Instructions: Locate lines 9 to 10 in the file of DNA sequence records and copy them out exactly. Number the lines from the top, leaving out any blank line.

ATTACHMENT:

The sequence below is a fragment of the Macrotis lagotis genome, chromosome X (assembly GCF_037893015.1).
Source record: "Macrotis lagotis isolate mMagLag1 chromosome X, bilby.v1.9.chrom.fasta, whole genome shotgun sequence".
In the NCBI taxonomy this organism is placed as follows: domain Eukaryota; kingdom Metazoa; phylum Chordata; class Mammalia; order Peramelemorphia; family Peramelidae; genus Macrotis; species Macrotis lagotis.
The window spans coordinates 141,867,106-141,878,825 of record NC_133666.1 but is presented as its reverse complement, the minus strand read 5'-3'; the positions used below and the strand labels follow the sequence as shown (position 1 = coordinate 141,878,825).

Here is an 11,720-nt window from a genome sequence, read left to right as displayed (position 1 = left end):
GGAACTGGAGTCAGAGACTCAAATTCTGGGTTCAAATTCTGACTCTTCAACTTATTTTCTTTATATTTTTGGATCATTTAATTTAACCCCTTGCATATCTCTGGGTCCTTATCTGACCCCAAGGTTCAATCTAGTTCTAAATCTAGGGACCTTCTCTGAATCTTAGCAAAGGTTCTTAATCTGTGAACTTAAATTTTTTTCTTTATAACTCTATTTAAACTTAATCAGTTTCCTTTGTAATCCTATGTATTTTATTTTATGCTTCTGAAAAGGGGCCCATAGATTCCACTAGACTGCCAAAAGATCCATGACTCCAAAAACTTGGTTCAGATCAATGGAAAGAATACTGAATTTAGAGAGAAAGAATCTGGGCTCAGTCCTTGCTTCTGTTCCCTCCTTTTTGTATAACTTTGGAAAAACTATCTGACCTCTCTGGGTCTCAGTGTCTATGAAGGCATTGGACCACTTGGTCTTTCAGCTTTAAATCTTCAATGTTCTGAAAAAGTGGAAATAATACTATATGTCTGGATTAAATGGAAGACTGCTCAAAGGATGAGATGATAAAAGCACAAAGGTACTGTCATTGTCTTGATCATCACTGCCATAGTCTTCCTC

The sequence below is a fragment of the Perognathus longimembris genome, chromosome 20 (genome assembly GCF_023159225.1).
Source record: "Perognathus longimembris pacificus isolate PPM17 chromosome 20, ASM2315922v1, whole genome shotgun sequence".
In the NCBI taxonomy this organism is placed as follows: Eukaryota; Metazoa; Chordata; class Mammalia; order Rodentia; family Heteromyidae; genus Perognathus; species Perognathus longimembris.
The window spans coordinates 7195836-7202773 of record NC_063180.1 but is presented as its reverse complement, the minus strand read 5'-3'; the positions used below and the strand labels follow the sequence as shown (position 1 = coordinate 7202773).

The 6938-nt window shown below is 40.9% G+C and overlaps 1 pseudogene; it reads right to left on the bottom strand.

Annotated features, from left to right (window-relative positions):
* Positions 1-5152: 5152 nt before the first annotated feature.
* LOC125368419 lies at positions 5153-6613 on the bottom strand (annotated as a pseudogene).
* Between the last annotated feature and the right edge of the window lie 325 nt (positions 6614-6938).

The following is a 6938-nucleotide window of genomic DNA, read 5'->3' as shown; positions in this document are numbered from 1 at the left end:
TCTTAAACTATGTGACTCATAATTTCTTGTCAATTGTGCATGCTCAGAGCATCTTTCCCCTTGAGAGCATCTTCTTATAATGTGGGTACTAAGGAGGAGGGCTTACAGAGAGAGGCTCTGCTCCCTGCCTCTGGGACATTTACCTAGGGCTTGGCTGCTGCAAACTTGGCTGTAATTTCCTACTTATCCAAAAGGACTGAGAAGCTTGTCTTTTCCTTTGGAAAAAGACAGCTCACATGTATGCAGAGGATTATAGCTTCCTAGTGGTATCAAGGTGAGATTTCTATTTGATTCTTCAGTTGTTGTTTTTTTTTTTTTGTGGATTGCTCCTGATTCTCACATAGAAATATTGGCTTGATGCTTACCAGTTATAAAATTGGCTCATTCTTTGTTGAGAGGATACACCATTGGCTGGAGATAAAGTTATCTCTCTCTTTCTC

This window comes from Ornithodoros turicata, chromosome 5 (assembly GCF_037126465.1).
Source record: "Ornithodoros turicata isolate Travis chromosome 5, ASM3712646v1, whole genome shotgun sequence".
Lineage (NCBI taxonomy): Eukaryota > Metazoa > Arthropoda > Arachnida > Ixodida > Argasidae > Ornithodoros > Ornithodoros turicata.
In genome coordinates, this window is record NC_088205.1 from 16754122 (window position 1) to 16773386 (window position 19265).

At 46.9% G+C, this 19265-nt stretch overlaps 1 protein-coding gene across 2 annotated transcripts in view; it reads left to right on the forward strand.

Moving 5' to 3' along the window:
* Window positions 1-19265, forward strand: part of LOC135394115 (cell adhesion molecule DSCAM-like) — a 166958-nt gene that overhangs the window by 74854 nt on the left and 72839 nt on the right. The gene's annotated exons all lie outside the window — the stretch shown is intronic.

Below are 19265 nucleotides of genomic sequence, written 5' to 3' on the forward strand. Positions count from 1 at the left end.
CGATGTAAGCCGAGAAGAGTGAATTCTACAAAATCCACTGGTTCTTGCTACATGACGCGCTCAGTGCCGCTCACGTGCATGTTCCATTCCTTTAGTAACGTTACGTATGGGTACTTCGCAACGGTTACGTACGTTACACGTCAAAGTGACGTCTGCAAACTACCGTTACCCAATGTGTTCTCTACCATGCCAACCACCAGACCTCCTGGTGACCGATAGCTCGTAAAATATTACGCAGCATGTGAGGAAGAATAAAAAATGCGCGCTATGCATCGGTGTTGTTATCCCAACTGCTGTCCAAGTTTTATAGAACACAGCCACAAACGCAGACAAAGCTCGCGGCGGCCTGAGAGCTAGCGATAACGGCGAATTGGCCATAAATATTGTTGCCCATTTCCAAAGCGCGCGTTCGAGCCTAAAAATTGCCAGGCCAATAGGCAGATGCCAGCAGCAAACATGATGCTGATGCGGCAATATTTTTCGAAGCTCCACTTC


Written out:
In the NCBI taxonomy this organism is placed as follows: Eukaryota; Metazoa; Chordata; class Mammalia; order Rodentia; family Heteromyidae; genus Perognathus; species Perognathus longimembris.
The window spans coordinates 7195836-7202773 of record NC_063180.1 but is presented as its reverse complement, the minus strand read 5'-3'; the positions used below and the strand labels follow the sequence as shown (position 1 = coordinate 7202773).